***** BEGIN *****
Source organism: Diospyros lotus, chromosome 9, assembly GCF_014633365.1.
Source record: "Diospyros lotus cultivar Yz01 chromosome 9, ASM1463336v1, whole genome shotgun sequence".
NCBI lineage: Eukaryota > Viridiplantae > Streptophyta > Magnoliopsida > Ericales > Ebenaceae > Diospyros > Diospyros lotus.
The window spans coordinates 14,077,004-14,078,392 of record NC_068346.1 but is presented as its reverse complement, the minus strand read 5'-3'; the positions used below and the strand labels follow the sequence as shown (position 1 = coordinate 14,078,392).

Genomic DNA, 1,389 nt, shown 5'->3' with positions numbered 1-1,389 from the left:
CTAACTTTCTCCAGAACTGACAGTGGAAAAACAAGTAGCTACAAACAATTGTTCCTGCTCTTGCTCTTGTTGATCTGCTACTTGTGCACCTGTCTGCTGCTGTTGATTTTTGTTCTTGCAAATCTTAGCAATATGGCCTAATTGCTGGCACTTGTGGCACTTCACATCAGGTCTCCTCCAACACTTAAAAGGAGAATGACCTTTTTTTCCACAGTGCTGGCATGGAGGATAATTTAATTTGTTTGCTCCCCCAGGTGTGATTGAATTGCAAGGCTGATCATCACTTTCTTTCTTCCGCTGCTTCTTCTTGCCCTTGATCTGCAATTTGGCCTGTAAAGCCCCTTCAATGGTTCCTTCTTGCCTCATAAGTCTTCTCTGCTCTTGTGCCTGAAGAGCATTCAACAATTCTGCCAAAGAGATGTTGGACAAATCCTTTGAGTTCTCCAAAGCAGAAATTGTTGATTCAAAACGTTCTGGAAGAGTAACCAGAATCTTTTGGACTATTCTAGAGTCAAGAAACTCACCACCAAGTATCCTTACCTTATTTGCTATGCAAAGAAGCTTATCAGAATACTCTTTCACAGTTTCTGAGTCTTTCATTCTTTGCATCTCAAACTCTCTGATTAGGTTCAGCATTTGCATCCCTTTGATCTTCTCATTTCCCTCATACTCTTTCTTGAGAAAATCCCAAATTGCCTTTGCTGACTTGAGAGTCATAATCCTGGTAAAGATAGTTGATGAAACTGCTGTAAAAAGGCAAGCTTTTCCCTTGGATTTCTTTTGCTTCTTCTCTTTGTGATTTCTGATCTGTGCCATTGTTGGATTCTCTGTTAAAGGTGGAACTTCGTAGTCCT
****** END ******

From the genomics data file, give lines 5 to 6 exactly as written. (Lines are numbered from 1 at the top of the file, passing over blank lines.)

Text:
Genomic DNA, 1,389 nt, shown 5'->3' with positions numbered 1-1,389 from the left:
CTAACTTTCTCCAGAACTGACAGTGGAAAAACAAGTAGCTACAAACAATTGTTCCTGCTCTTGCTCTTGTTGATCTGCTACTTGTGCACCTGTCTGCTGCTGTTGATTTTTGTTCTTGCAAATCTTAGCAATATGGCCTAATTGCTGGCACTTGTGGCACTTCACATCAGGTCTCCTCCAACACTTAAAAGGAGAATGACCTTTTTTTCCACAGTGCTGGCATGGAGGATAATTTAATTTGTTTGCTCCCCCAGGTGTGATTGAATTGCAAGGCTGATCATCACTTTCTTTCTTCCGCTGCTTCTTCTTGCCCTTGATCTGCAATTTGGCCTGTAAAGCCCCTTCAATGGTTCCTTCTTGCCTCATAAGTCTTCTCTGCTCTTGTGCCTGAAGAGCATTCAACAATTCTGCCAAAGAGATGTTGGACAAATCCTTTGAGTTCTCCAAAGCAGAAATTGTTGATTCAAAACGTTCTGGAAGAGTAACCAGAATCTTTTGGACTATTCTAGAGTCAAGAAACTCACCACCAAGTATCCTTACCTTATTTGCTATGCAAAGAAGCTTATCAGAATACTCTTTCACAGTTTCTGAGTCTTTCATTCTTTGCATCTCAAACTCTCTGATTAGGTTCAGCATTTGCATCCCTTTGATCTTCTCATTTCCCTCATACTCTTTCTTGAGAAAATCCCAAATTGCCTTTGCTGACTTGAGAGTCATAATCCTGGTAAAGATAGTTGATGAAACTGCTGTAAAAAGGCAAGCTTTTCCCTTGGATTTCTTTTGCTTCTTCTCTTTGTGATTTCTGATCTGTGCCATTGTTGGATTCTCTGTTAAAGGTGGAACTTCGTAGTCCT